World’s smelliest flower to bloom in Scotland


THE world’s smelliest flower is set to bloom for the first time in Scotland.

The giant Amorphophallus Titanum, or Titan arum as named by Sir David Attenborough, rarely flowers in the wild, let alone in captivity.

But staff at the Royal Botanic Gardens in Edinburgh have been carefully looking after the giant plant and it is set to flower in a matter of weeks.

Also known as the

“corpse flower’ because it gives off a stench of rotting meat to attract insects, the plant is already a world record-breaker.

Before it started to bud the corm of the plant tipped the scales at a massive 153.95 kilograms which beat the pervious world record of 117 kilograms held by Bonn Botanic Gardens in Germany.

Now the bud is around 8cm tall and staff are hoping for another record when it flowers.

Doctor Max Coleman, science communicator at the gardens, said:

“It’s exciting. We just need to keep people updated. If people want to see this in Edinburgh, they are not going to get a chance until another ten years.

“The thinking would be if you have a really big corm then it will be a particularly large flower. “

The plant is indigenous to Sumatra’s rainforests in Indonesia and recently bloomed at the University of Basel in Switzerland attracting worldwide attention.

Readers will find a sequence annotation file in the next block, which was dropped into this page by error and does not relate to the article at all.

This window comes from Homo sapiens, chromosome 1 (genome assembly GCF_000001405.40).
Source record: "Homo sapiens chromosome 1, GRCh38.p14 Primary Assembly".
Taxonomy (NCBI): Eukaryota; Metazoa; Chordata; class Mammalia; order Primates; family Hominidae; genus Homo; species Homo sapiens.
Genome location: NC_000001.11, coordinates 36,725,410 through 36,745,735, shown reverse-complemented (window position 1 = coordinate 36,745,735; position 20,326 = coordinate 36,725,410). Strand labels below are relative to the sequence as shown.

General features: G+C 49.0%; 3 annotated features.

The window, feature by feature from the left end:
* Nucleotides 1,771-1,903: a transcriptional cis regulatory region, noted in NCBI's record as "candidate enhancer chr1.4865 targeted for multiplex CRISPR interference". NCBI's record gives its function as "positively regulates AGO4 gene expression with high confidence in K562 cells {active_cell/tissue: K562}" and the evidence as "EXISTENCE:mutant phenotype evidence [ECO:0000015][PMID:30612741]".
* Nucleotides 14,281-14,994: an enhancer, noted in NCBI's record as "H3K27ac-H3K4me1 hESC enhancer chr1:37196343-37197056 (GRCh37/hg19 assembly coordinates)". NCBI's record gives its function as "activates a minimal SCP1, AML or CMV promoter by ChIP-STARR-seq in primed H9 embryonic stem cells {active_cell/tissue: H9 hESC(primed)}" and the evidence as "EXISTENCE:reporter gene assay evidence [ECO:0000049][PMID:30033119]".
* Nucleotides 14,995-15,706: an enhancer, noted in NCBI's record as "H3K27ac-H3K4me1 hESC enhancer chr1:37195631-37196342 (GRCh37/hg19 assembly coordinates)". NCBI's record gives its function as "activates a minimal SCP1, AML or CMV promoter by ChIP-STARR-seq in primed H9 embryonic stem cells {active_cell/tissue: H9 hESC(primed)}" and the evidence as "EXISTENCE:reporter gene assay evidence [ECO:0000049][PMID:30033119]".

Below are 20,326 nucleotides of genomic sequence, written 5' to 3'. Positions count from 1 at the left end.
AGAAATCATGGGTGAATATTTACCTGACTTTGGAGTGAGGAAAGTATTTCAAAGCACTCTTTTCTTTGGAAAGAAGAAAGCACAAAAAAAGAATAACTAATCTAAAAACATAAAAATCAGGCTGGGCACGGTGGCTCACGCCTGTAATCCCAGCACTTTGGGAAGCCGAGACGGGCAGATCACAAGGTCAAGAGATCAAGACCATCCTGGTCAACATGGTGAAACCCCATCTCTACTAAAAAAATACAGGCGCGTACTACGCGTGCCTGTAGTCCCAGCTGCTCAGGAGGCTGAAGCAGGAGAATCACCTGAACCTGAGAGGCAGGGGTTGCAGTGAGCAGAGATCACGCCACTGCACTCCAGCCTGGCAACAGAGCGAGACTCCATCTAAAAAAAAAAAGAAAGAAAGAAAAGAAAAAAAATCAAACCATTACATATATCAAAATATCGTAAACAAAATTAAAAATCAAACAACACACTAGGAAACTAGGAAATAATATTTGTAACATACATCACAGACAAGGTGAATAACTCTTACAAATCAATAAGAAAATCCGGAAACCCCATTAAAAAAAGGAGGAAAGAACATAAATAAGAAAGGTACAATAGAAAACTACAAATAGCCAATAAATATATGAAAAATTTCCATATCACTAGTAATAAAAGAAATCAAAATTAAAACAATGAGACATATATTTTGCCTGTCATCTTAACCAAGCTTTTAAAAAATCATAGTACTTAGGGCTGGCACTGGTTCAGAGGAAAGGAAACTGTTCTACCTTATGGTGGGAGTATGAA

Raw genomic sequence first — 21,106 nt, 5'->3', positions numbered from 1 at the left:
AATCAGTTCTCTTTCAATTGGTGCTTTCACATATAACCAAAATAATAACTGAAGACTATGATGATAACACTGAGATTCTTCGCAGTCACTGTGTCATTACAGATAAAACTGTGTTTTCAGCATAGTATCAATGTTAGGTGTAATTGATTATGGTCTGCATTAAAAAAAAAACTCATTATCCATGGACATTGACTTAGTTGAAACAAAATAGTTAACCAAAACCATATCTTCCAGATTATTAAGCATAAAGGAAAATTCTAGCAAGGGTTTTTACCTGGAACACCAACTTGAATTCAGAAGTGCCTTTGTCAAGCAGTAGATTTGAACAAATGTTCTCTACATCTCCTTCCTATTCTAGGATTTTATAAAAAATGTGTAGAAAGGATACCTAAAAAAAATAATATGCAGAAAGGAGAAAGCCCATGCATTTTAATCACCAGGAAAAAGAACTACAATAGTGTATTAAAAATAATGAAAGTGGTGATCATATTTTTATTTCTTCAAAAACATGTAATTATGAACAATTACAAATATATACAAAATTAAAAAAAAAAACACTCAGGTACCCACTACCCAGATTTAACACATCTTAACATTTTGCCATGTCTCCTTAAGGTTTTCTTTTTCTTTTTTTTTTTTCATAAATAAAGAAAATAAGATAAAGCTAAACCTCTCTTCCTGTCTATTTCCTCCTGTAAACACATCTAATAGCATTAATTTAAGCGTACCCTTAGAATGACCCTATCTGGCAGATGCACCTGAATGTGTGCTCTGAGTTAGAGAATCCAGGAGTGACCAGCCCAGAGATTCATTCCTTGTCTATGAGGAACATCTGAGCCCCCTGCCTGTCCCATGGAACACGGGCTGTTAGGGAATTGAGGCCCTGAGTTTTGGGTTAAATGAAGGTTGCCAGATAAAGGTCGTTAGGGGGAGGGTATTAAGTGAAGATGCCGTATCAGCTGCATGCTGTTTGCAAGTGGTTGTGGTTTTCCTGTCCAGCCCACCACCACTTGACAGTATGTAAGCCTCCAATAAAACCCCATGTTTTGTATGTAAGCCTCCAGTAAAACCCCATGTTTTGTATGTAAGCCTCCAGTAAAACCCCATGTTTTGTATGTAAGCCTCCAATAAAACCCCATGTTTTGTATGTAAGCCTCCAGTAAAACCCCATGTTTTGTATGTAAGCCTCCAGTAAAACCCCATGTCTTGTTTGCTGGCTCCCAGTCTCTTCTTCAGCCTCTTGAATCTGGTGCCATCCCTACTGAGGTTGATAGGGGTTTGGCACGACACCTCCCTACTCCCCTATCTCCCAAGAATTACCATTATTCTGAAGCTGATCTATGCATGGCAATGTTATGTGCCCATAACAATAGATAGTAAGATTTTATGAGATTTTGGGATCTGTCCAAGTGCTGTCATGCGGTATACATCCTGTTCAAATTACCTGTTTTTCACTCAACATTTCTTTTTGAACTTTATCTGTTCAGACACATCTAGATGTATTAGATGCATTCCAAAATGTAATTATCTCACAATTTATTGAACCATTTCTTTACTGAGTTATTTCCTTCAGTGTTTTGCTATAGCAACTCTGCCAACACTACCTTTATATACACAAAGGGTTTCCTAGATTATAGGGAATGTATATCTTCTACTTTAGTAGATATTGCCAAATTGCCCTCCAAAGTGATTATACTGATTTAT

Doctor Coleman added:

“It’s flowered a few times globally in the wild and in various botanic gardens but never in Scotland.

“There is only one day that it will be at its peak. The flower will grow to its maximum height and the next day it will start to look a bit sorry for itself.

“It really is only one day as far as the public is concerned. “

But Doctor Coleman is warning people who come along to be prepared for the stench.

He said:

“The flower heats up and the reason it does this is it gives off a horrible smell to attract insects for pollination.

“The heating up is a way of helping that smell to disperse. This only happens for a few nights.

“If people visit the day after the first night then the smell will be pretty bad.”

Staff at the gardens are borrowing a thermal imaging camera from Lothian and Borders Fire and Rescue Service so that they can see the activity of the plant at night.

The plant is currently kept in the greenhouse at the gardens at a temperature of 20-25 degrees centigrade.

When the plant heats up the temperature will rise by about another ten degrees.

And Doctor Coleman said that they may also borrow some oxygen masks from the fire service so that they can cope with the smell.

It is hoped that the flower will open sometime between 27 May to 6 June but the exact date cannot be determined yet.

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